I'm sorry you're having a hard day. PP is such a a traumatic illness and there are ups and downs to recovery but with good medical care and support from professionals you will eventually fully recover. I'm sorry it probably seems a long way off today but you will get there, as many of us have. Try not to push yourself to be well .... take things gently and give yourself time to heal.

Take very good care of yourself ..... sending you a virtual hug across the miles :)

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Thank you all. This is such a wonderfully supportive forum. I don't know what I'd do without it. I have a lot of help at home from family because I basically can't do anything yet but sit in bed with a colouring book and work on a puzzle. Being at home feels safer but of course there are lots of reminders/triggers and it's still hard for me to be around my baby. Every day I don't know what to expect, what my state will be but I do see a general trend towards better. Of course I realize it's still very early. Again, thank you all. You really give me hope when I need it most.

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Hello Kaktus

I hope you have had a better day today. Being at home and having family support is very good as you slowly come to terms with all that's happened and how you feel. As you said earlier you just need to take it easy and not expect too much of yourself at this early stage in your recovery. Your motherly instinct will kick in but you need to make the most of the support around you for now as you give yourself time to recover. We are all here for you too. Take care.

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Hello Krakus,

I had PP is December 2014 and was prescribed quitiapine. I was fortunate to access a MBU after a short time in an adult mental health unit. I am so sorry you are unable to access a MBU in your country.

The first month is a bit hazy for me to remember as I was so poorly. I do remember being on around 300-400 mg of quitiapine when I was in the MBU. I think my medications were increased during my stay there as I was monitored closely by staff. I also took zopaclone sleeping tablets to help me rest when I was really suffering from mania & psychosis.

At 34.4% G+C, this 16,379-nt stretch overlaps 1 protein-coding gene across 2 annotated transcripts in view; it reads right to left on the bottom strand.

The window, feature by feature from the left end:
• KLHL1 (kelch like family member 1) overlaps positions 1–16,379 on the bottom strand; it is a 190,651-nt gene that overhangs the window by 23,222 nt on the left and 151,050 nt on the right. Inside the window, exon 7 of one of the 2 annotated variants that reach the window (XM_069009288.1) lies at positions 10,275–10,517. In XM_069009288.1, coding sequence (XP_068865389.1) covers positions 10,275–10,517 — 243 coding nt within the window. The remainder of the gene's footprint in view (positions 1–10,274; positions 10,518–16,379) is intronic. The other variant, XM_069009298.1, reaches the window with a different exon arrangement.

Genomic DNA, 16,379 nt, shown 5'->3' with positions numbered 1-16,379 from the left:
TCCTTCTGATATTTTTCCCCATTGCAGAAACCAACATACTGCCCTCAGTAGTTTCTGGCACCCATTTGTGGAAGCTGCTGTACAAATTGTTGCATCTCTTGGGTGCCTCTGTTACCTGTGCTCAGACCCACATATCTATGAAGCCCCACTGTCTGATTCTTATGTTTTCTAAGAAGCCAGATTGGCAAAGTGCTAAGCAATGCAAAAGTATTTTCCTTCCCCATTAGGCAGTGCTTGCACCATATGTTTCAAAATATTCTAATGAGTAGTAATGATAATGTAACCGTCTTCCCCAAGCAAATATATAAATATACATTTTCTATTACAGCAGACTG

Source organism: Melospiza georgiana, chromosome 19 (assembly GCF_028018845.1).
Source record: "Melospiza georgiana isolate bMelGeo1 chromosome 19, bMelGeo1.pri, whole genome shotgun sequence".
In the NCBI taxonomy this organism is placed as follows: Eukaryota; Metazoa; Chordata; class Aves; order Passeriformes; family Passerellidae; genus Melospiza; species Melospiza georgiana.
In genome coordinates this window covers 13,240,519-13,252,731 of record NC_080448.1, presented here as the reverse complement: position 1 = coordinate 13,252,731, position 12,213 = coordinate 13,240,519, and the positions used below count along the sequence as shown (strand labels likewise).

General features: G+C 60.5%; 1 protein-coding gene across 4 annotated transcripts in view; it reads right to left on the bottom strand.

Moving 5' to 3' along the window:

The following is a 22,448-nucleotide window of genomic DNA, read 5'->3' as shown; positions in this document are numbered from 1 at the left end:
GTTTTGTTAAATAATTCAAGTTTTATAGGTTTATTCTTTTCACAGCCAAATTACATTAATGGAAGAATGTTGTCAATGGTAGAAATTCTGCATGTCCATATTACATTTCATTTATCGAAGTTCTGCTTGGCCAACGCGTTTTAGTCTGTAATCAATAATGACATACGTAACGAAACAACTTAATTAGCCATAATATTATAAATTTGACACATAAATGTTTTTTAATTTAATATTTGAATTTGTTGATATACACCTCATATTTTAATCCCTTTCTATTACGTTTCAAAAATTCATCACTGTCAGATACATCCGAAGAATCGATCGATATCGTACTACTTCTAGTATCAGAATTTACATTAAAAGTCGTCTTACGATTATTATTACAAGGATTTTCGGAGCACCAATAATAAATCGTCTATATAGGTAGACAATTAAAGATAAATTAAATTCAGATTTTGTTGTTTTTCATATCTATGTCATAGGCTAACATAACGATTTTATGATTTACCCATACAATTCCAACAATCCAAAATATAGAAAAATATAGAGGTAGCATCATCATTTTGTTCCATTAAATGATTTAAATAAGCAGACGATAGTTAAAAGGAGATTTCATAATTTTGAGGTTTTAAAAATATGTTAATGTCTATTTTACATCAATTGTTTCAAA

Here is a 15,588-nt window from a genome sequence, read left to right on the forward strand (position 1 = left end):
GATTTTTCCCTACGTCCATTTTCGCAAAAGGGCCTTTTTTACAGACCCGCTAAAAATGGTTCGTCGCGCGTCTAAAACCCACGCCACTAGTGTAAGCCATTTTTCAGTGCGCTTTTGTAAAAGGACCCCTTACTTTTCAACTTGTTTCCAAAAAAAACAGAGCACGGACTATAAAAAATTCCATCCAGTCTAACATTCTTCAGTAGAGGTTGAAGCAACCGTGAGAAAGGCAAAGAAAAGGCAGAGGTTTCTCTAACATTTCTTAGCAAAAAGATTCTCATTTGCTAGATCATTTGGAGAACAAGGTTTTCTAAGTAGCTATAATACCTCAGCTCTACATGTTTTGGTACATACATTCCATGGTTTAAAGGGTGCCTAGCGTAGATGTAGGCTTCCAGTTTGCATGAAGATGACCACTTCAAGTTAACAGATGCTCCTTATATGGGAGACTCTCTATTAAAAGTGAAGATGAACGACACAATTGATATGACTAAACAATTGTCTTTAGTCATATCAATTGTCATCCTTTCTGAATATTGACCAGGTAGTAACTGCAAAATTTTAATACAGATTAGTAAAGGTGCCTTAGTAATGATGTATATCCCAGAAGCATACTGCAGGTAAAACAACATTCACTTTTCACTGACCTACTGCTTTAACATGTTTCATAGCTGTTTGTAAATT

I stayed on quitiapine for about 2 years & have now successfully come off them after a very slow reduction programme.

You are so strong to be coping at home without support & I wish you all the best with your recovery. Be open & honest with the mental health service you do have in your country & hopefully you will get the right balance of medication & support you need.

Best wishes

Emily

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The problem with quetiapine is that it can make you very drowsy and not with it. When I was on a larger dose I used to drop cups of tea, walk into things and act like a zombie. If you are getting better then I would say stay with the current dose. It sounds like you are getting better which is great :)

I'm not a doctor, have no medical training so this is my opinion only xx

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Hi Krakus,

Yes, I agree with Arabella that a large dose of quitiapine can knock you sideways & make it harder to function. I had to have so much support with looking after my baby when I was on this dose as it was difficult to function properly.

Thankfully, like you I had lots of family support when I got home while I was recovering.

Take things one moment at a time & work with your family & support services. Medication dosages are so tricky to get right & personal. My case was different as I was monitored closely in the MBU & advised accordingly.

Best wishes.

Em x

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Hello Kaktus

Just wondering how you are and hope you are slowly recovering with family support.

Take care.

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Hello. Thank you for checking up on me. I’m better but now dealing with low mood and tiredness, probably from the meds. I feel the emptiness might be from the quetiapine. I also feel vaguely depersonalized and trouble grasping what happened to my brain. Basically I’m still not myself but I’m working on it. I’ve started therapy which wasn’t working out so well and am trying a new therapist today. I hope that will help more. The psychiatrist says he wants me off all meds by spring and has already reduced the quetiapine and clonazepam.

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Hello Kaktus

Thanks for taking the time to reply. I'm sorry you're dealing with low mood and tiredness. As my PP was some years ago I didn't take quetiapine but I do remember the sedating effects of medication making me tired but keeping me stable.

It's good that you're persevering and working towards feeling better. I hope the new therapist was more helpful today. It must feel reassuring when your psychiatrist is looking at Spring for you to be meds free but remember not to push yourself ..... all in your own time.

Take care, we are all here to support you.

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Hello Kaktus,